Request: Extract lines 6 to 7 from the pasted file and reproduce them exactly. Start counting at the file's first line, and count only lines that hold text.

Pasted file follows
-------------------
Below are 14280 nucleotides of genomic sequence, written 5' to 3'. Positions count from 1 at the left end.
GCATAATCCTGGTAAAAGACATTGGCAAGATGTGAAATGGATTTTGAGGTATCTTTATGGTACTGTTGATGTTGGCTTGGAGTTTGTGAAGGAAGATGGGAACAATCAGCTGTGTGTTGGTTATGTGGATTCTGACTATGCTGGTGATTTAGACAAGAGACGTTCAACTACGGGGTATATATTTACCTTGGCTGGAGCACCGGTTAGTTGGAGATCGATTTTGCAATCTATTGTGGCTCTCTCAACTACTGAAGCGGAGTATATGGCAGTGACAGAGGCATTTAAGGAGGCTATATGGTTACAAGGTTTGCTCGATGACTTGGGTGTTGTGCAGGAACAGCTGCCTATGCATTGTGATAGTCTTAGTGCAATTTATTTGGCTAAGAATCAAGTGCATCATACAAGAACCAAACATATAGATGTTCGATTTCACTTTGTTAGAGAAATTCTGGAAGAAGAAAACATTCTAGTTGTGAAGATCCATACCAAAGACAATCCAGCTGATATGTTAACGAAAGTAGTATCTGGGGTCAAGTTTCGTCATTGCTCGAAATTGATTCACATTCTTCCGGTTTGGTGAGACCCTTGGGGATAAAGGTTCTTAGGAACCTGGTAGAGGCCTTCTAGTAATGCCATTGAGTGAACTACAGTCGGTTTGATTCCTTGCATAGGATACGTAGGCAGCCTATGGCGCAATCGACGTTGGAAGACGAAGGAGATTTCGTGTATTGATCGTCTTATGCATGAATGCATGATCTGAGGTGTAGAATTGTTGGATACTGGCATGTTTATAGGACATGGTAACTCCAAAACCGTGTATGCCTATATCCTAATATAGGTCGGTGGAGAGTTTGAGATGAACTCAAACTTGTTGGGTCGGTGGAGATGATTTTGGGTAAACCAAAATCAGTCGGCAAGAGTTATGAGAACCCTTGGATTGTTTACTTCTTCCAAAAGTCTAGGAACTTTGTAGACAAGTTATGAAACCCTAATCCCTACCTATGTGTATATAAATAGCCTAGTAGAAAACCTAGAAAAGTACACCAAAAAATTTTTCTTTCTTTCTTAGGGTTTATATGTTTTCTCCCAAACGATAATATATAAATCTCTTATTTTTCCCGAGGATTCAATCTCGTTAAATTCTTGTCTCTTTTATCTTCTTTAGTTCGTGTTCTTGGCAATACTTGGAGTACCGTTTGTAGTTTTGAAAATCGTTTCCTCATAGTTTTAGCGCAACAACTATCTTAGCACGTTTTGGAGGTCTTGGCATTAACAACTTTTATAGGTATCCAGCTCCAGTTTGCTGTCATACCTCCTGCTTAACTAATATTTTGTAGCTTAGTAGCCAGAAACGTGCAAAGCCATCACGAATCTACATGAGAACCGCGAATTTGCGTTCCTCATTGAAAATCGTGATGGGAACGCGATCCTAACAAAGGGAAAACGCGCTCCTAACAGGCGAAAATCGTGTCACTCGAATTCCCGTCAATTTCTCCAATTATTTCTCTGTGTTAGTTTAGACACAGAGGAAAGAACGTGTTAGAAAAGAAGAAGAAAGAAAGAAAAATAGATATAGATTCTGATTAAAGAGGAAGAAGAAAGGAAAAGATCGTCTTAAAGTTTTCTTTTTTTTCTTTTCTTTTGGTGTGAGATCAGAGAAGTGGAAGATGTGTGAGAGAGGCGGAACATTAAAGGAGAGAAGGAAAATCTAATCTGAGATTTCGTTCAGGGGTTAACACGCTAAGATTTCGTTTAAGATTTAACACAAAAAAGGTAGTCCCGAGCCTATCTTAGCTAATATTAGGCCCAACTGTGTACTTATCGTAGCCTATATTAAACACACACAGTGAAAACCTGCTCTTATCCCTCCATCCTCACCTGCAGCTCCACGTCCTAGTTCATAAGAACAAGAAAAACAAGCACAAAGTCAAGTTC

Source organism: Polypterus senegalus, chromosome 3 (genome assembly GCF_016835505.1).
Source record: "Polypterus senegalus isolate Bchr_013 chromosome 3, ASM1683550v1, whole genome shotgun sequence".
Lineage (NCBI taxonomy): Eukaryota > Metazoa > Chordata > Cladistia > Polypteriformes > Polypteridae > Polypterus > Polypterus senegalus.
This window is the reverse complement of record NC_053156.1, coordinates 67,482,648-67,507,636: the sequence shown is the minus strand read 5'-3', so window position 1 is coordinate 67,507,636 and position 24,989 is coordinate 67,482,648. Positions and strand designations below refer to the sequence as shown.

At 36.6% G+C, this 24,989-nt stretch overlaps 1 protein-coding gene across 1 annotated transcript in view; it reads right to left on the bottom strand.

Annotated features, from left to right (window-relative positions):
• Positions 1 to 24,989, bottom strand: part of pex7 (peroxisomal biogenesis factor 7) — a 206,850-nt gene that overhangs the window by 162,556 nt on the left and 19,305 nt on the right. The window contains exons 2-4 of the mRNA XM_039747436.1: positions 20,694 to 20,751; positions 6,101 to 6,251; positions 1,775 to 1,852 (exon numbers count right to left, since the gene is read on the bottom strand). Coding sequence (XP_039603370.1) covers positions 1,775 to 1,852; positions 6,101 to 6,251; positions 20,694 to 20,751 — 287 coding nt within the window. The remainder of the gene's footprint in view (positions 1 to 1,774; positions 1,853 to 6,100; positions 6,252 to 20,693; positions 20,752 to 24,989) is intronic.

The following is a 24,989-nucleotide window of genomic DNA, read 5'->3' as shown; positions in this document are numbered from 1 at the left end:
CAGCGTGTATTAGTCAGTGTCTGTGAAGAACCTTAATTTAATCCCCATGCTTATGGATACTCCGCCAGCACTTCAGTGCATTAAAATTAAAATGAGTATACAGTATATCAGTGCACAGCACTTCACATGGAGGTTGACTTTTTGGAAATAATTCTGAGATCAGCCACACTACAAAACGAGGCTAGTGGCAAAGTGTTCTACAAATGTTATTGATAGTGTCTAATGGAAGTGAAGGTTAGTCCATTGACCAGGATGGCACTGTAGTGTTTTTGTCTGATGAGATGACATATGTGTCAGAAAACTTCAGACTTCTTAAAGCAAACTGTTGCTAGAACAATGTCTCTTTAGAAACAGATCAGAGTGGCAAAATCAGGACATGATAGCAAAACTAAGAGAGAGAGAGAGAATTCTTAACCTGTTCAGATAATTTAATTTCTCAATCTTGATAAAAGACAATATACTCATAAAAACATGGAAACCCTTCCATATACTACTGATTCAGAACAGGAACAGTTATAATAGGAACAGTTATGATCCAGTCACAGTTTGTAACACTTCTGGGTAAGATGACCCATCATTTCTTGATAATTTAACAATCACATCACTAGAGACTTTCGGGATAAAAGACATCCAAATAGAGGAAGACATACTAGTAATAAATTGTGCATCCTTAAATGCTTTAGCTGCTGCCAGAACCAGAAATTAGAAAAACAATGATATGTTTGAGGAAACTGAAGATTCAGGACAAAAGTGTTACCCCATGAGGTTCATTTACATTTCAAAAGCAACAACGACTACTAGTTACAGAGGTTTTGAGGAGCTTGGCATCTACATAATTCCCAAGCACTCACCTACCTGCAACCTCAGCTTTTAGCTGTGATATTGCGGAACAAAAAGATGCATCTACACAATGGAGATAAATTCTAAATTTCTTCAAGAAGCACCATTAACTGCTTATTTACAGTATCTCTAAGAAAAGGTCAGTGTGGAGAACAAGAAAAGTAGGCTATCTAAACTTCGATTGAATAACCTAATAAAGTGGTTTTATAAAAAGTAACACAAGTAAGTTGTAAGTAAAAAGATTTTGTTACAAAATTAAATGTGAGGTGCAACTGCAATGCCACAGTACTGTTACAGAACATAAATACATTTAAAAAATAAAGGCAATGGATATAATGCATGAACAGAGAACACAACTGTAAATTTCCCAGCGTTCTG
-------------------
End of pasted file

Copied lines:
This window is the reverse complement of record NC_053156.1, coordinates 67,482,648-67,507,636: the sequence shown is the minus strand read 5'-3', so window position 1 is coordinate 67,507,636 and position 24,989 is coordinate 67,482,648. Positions and strand designations below refer to the sequence as shown.

At 36.6% G+C, this 24,989-nt stretch overlaps 1 protein-coding gene across 1 annotated transcript in view; it reads right to left on the bottom strand.